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Monday, December 18, 2006

The case against the Google journal-digitization project

Dorothea Salo, Control your bits, Caveat Lector, December 17, 2006.  Excerpt:

Well, hereís a position I never thought Iíd find myself in: disagreeing with Peter Suber. In his comments to the news that Google is offering to digitize journal backruns for free, he says that he doesnít see any downside for publishers who donít already have a digitized backrun.

I do. I see a ton of downside, so much downside that I donít think any self-respecting journal should take this deal. I do agree with Suber that should Googleís offer be accepted by a lot of publishers, open access would benefit hugely, at least in the short term óand to be honest, knowledge of that immediate short-term benefit is making it very hard for me to write this post....

My stubborn objection to the shape of this deal stems from my ebook days, and boils down to this: never, ever, EVER agree to a digitization deal that doesnít leave you in control of a copy of the bits....

According to Suber, Google isnít demanding de jure exclusivity. You donít like what Google does to your journal, youíre free to shop it around elsewhere for re-digitization. Looks good on the surface, but letís be real here: what library or other digitization shop is going to work with a journal thatís already done a Google run, unless the journal coughs up a whale-load of cash? ...

Quality? I scoff. We know from the book project that Google is doing crappy work.  Weíve seen it. And thatís just the scanning! We also know theyíre not going to proof their OCR results, much less mark them up. (Has Google even heard of the NLM DTD suite, I wonder?) Journal publishers can do better, and should if they consider themselves responsible agents of scholarly communication....

Thereís no way that I see for a publisher to withdraw its material from Google once the contract is signed; as an OA advocate, I love that, but if I were a publisher, Iíd hate and fear it....

Preservation? Google isnít signing up with CLOCKSS or Portico that Iíve heard, nor is it allowing its publisher partners to do so....

Comment. It may seem odd that I agree with nearly all of Dorothea's critique here and disagree only with her conclusion.  Yes, it's better to control the bits than not (which I said in my last post); the journal scans should be higher in quality than the book scans; and preservation matters.  We agree that the deal could be better than it is, even if we disagree about the amount.  But the next question is whether it's better than nothing.  I think it clearly is.  For many journals, it's this deal and OA via Google or it's no digitization and no OA for the indefinite future.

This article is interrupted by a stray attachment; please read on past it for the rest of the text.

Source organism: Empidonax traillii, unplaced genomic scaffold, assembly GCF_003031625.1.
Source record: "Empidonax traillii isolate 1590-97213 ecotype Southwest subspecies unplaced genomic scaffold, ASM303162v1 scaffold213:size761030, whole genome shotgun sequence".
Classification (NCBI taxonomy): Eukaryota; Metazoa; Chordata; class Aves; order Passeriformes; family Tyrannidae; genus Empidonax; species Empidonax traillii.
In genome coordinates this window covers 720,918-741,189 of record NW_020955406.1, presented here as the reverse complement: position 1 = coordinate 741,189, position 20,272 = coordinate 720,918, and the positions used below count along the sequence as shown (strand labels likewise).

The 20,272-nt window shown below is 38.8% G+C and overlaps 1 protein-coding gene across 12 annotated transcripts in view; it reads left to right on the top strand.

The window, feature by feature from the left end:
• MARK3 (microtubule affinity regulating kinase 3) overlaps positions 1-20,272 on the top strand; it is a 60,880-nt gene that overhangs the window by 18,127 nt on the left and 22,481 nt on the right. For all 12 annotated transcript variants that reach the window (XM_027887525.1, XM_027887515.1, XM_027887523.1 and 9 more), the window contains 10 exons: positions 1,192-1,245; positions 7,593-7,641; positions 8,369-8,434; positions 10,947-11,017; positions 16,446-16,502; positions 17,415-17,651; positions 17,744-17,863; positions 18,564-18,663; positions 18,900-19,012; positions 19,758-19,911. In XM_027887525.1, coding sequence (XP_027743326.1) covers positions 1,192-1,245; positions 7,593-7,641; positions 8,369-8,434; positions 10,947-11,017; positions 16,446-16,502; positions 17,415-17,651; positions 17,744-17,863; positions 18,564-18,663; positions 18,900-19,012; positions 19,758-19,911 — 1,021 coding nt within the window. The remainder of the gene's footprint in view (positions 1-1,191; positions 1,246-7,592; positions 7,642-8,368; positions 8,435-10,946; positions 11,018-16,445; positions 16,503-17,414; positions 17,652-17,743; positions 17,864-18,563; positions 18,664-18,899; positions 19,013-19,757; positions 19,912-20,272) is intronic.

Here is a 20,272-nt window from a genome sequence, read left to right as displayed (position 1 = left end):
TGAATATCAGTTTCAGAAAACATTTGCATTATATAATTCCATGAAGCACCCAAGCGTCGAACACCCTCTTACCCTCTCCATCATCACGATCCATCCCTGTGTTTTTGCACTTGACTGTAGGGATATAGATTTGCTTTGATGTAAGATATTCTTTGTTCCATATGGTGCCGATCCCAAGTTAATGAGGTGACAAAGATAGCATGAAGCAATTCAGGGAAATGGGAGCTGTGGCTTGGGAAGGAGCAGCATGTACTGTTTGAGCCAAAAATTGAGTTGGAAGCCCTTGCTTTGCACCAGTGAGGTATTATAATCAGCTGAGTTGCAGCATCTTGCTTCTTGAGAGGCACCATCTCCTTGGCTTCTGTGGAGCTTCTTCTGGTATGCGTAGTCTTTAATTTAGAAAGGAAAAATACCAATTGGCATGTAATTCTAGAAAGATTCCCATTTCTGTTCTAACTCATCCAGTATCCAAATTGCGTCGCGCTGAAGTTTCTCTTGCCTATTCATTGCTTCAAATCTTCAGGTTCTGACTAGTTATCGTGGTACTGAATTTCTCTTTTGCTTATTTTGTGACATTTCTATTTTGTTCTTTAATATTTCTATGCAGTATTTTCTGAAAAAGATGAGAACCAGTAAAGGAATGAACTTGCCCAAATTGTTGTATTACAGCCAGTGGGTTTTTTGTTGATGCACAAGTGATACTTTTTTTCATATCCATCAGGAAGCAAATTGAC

In short, improving the deal would better than accepting it in its current form, but accepting it as is would be better than rejecting it.

Dorothea rightly distinguishes the appeal for OA advocates from the appeal for publishers, and I should be more precise.  When I say the deal is better than nothing, I mean that it's better by a wide margin for OA and better by a somewhat smaller margin for publishers.   But it's only worse than nothing for publishers who don't want OA for their back runs or who have a better way to get it. 

Dorothea seems to admit that most publishers don't have a better way to get it.  That is, we agree that most journals won't be able to take advantage of Google's non-exclusivity, since they won't be able to find another partner with the cash to pay for re-digitization.  (I've made the same argument about the non-exclusivity of Google's book-digitization program.)  But we have to see which way this consideration cuts.  If publishers don't have a better way to digitize their back run for OA, and they want OA for their back run, then accepting this deal is better than rejecting it.

Conceivably Google's offer will elicit better offers from rivals.  That's roughly what happened with the OCA, which not only gave its digitization partners better terms than Google but also pressured Google to liberalize its own terms (e.g. permitting printing and downloading for public-domain books when it previously barred them).  That would be wonderful, and journals could help the cause by talking to the OCA.  But it doesn't change the balance for the current deal considered on its own.

Update (December 19, 2006). See Dorothea's response to my comments, focusing on ways that publishers might get a better deal from Google or find other digitization partners.